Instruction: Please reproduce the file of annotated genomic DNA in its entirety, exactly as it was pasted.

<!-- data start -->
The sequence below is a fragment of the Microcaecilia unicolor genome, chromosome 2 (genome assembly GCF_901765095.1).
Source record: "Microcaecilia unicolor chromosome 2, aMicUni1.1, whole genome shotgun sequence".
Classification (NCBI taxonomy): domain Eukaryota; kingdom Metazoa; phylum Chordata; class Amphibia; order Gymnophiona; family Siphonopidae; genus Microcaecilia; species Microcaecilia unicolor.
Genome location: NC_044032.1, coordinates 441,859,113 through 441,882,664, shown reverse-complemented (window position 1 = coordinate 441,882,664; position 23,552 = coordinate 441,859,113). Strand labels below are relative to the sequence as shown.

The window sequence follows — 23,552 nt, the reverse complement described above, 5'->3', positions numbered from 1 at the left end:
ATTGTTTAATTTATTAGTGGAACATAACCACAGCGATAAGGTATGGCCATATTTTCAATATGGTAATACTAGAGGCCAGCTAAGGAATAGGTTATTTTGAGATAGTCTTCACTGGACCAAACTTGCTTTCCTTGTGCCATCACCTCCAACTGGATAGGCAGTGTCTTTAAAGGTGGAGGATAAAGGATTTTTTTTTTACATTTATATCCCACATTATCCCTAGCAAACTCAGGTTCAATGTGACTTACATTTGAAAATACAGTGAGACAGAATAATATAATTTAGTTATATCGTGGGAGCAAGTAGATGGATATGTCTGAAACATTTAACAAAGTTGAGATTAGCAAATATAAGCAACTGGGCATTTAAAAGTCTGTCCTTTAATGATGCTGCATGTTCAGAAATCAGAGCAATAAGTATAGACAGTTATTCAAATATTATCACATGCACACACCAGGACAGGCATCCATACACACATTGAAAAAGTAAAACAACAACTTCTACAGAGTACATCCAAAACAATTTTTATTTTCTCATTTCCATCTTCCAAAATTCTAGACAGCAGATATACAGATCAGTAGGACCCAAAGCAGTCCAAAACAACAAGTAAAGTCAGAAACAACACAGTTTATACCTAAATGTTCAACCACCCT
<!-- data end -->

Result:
The sequence below is a fragment of the Microcaecilia unicolor genome, chromosome 2 (genome assembly GCF_901765095.1).
Source record: "Microcaecilia unicolor chromosome 2, aMicUni1.1, whole genome shotgun sequence".
Classification (NCBI taxonomy): domain Eukaryota; kingdom Metazoa; phylum Chordata; class Amphibia; order Gymnophiona; family Siphonopidae; genus Microcaecilia; species Microcaecilia unicolor.
Genome location: NC_044032.1, coordinates 441,859,113 through 441,882,664, shown reverse-complemented (window position 1 = coordinate 441,882,664; position 23,552 = coordinate 441,859,113). Strand labels below are relative to the sequence as shown.

The window sequence follows — 23,552 nt, the reverse complement described above, 5'->3', positions numbered from 1 at the left end:
ATTGTTTAATTTATTAGTGGAACATAACCACAGCGATAAGGTATGGCCATATTTTCAATATGGTAATACTAGAGGCCAGCTAAGGAATAGGTTATTTTGAGATAGTCTTCACTGGACCAAACTTGCTTTCCTTGTGCCATCACCTCCAACTGGATAGGCAGTGTCTTTAAAGGTGGAGGATAAAGGATTTTTTTTTTACATTTATATCCCACATTATCCCTAGCAAACTCAGGTTCAATGTGACTTACATTTGAAAATACAGTGAGACAGAATAATATAATTTAGTTATATCGTGGGAGCAAGTAGATGGATATGTCTGAAACATTTAACAAAGTTGAGATTAGCAAATATAAGCAACTGGGCATTTAAAAGTCTGTCCTTTAATGATGCTGCATGTTCAGAAATCAGAGCAATAAGTATAGACAGTTATTCAAATATTATCACATGCACACACCAGGACAGGCATCCATACACACATTGAAAAAGTAAAACAACAACTTCTACAGAGTACATCCAAAACAATTTTTATTTTCTCATTTCCATCTTCCAAAATTCTAGACAGCAGATATACAGATCAGTAGGACCCAAAGCAGTCCAAAACAACAAGTAAAGTCAGAAACAACACAGTTTATACCTAAATGTTCAACCACCCT